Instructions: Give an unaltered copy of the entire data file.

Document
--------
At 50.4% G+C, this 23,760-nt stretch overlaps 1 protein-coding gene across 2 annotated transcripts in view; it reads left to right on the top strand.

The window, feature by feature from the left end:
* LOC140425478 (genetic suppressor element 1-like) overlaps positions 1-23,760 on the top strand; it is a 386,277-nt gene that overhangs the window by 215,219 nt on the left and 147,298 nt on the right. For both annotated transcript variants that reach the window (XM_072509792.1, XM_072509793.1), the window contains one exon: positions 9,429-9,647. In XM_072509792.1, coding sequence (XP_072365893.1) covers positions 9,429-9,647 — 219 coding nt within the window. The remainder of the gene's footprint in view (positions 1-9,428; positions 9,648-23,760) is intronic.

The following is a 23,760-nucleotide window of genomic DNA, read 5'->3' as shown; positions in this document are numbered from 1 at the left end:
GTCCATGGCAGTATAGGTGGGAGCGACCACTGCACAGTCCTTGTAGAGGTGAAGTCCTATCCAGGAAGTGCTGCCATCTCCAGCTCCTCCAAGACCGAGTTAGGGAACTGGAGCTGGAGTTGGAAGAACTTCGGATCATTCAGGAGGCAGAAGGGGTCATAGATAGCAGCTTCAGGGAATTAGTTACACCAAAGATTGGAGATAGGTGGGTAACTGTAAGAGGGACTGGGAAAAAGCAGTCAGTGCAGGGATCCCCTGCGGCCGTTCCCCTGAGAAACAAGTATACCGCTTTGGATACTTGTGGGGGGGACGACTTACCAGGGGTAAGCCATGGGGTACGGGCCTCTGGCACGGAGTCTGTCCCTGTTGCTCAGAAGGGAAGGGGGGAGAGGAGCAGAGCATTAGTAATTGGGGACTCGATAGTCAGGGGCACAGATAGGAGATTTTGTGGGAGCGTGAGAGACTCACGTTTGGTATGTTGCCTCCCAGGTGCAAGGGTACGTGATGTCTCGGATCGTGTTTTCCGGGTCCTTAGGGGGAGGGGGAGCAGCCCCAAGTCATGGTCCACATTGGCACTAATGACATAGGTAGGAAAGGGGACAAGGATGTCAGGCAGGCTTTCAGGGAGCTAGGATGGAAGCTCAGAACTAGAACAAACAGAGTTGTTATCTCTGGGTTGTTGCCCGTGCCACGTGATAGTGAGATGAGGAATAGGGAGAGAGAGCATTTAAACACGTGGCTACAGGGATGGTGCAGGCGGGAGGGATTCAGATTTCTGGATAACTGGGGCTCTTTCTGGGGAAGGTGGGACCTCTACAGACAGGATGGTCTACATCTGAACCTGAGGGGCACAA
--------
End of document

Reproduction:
At 50.4% G+C, this 23,760-nt stretch overlaps 1 protein-coding gene across 2 annotated transcripts in view; it reads left to right on the top strand.

The window, feature by feature from the left end:
* LOC140425478 (genetic suppressor element 1-like) overlaps positions 1-23,760 on the top strand; it is a 386,277-nt gene that overhangs the window by 215,219 nt on the left and 147,298 nt on the right. For both annotated transcript variants that reach the window (XM_072509792.1, XM_072509793.1), the window contains one exon: positions 9,429-9,647. In XM_072509792.1, coding sequence (XP_072365893.1) covers positions 9,429-9,647 — 219 coding nt within the window. The remainder of the gene's footprint in view (positions 1-9,428; positions 9,648-23,760) is intronic.

The following is a 23,760-nucleotide window of genomic DNA, read 5'->3' as shown; positions in this document are numbered from 1 at the left end:
GTCCATGGCAGTATAGGTGGGAGCGACCACTGCACAGTCCTTGTAGAGGTGAAGTCCTATCCAGGAAGTGCTGCCATCTCCAGCTCCTCCAAGACCGAGTTAGGGAACTGGAGCTGGAGTTGGAAGAACTTCGGATCATTCAGGAGGCAGAAGGGGTCATAGATAGCAGCTTCAGGGAATTAGTTACACCAAAGATTGGAGATAGGTGGGTAACTGTAAGAGGGACTGGGAAAAAGCAGTCAGTGCAGGGATCCCCTGCGGCCGTTCCCCTGAGAAACAAGTATACCGCTTTGGATACTTGTGGGGGGGACGACTTACCAGGGGTAAGCCATGGGGTACGGGCCTCTGGCACGGAGTCTGTCCCTGTTGCTCAGAAGGGAAGGGGGGAGAGGAGCAGAGCATTAGTAATTGGGGACTCGATAGTCAGGGGCACAGATAGGAGATTTTGTGGGAGCGTGAGAGACTCACGTTTGGTATGTTGCCTCCCAGGTGCAAGGGTACGTGATGTCTCGGATCGTGTTTTCCGGGTCCTTAGGGGGAGGGGGAGCAGCCCCAAGTCATGGTCCACATTGGCACTAATGACATAGGTAGGAAAGGGGACAAGGATGTCAGGCAGGCTTTCAGGGAGCTAGGATGGAAGCTCAGAACTAGAACAAACAGAGTTGTTATCTCTGGGTTGTTGCCCGTGCCACGTGATAGTGAGATGAGGAATAGGGAGAGAGAGCATTTAAACACGTGGCTACAGGGATGGTGCAGGCGGGAGGGATTCAGATTTCTGGATAACTGGGGCTCTTTCTGGGGAAGGTGGGACCTCTACAGACAGGATGGTCTACATCTGAACCTGAGGGGCACAA